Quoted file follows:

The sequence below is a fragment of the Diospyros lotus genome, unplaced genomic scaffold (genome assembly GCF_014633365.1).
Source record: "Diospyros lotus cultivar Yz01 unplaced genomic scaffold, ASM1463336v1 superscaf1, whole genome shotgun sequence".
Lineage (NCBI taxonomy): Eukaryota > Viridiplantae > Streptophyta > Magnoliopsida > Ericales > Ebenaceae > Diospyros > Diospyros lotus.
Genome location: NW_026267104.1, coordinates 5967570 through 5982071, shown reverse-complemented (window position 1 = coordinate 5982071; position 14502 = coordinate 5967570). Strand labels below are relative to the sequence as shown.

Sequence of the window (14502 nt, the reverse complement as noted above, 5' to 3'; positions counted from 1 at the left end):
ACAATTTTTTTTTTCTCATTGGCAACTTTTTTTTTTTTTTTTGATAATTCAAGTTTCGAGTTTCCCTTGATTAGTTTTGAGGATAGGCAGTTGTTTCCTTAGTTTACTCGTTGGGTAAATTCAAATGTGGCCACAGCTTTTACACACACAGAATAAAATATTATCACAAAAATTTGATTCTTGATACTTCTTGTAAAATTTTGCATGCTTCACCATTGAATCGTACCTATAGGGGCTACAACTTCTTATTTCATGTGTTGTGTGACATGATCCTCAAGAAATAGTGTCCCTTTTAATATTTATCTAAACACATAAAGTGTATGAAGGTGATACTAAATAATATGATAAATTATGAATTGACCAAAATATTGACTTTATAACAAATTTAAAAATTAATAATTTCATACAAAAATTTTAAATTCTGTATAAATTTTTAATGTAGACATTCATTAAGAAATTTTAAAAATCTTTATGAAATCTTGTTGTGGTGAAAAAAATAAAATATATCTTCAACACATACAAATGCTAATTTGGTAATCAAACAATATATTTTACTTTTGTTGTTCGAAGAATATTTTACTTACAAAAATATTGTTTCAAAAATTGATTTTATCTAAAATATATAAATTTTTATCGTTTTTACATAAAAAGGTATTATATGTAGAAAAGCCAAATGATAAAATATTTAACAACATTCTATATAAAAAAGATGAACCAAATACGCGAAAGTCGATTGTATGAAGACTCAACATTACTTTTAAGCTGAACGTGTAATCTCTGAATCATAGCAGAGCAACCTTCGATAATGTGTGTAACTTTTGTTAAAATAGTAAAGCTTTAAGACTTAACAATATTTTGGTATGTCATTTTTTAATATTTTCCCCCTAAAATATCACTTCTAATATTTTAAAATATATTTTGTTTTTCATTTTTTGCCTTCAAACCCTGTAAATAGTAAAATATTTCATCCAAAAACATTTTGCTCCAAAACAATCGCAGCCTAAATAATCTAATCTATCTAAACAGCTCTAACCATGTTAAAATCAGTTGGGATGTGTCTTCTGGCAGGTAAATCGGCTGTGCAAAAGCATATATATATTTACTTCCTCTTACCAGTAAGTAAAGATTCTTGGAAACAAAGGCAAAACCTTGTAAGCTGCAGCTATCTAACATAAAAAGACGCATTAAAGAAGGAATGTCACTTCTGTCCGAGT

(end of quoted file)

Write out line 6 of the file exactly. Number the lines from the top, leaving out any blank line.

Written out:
ACAATTTTTTTTTTCTCATTGGCAACTTTTTTTTTTTTTTTTGATAATTCAAGTTTCGAGTTTCCCTTGATTAGTTTTGAGGATAGGCAGTTGTTTCCTTAGTTTACTCGTTGGGTAAATTCAAATGTGGCCACAGCTTTTACACACACAGAATAAAATATTATCACAAAAATTTGATTCTTGATACTTCTTGTAAAATTTTGCATGCTTCACCATTGAATCGTACCTATAGGGGCTACAACTTCTTATTTCATGTGTTGTGTGACATGATCCTCAAGAAATAGTGTCCCTTTTAATATTTATCTAAACACATAAAGTGTATGAAGGTGATACTAAATAATATGATAAATTATGAATTGACCAAAATATTGACTTTATAACAAATTTAAAAATTAATAATTTCATACAAAAATTTTAAATTCTGTATAAATTTTTAATGTAGACATTCATTAAGAAATTTTAAAAATCTTTATGAAATCTTGTTGTGGTGAAAAAAATAAAATATATCTTCAACACATACAAATGCTAATTTGGTAATCAAACAATATATTTTACTTTTGTTGTTCGAAGAATATTTTACTTACAAAAATATTGTTTCAAAAATTGATTTTATCTAAAATATATAAATTTTTATCGTTTTTACATAAAAAGGTATTATATGTAGAAAAGCCAAATGATAAAATATTTAACAACATTCTATATAAAAAAGATGAACCAAATACGCGAAAGTCGATTGTATGAAGACTCAACATTACTTTTAAGCTGAACGTGTAATCTCTGAATCATAGCAGAGCAACCTTCGATAATGTGTGTAACTTTTGTTAAAATAGTAAAGCTTTAAGACTTAACAATATTTTGGTATGTCATTTTTTAATATTTTCCCCCTAAAATATCACTTCTAATATTTTAAAATATATTTTGTTTTTCATTTTTTGCCTTCAAACCCTGTAAATAGTAAAATATTTCATCCAAAAACATTTTGCTCCAAAACAATCGCAGCCTAAATAATCTAATCTATCTAAACAGCTCTAACCATGTTAAAATCAGTTGGGATGTGTCTTCTGGCAGGTAAATCGGCTGTGCAAAAGCATATATATATTTACTTCCTCTTACCAGTAAGTAAAGATTCTTGGAAACAAAGGCAAAACCTTGTAAGCTGCAGCTATCTAACATAAAAAGACGCATTAAAGAAGGAATGTCACTTCTGTCCGAGT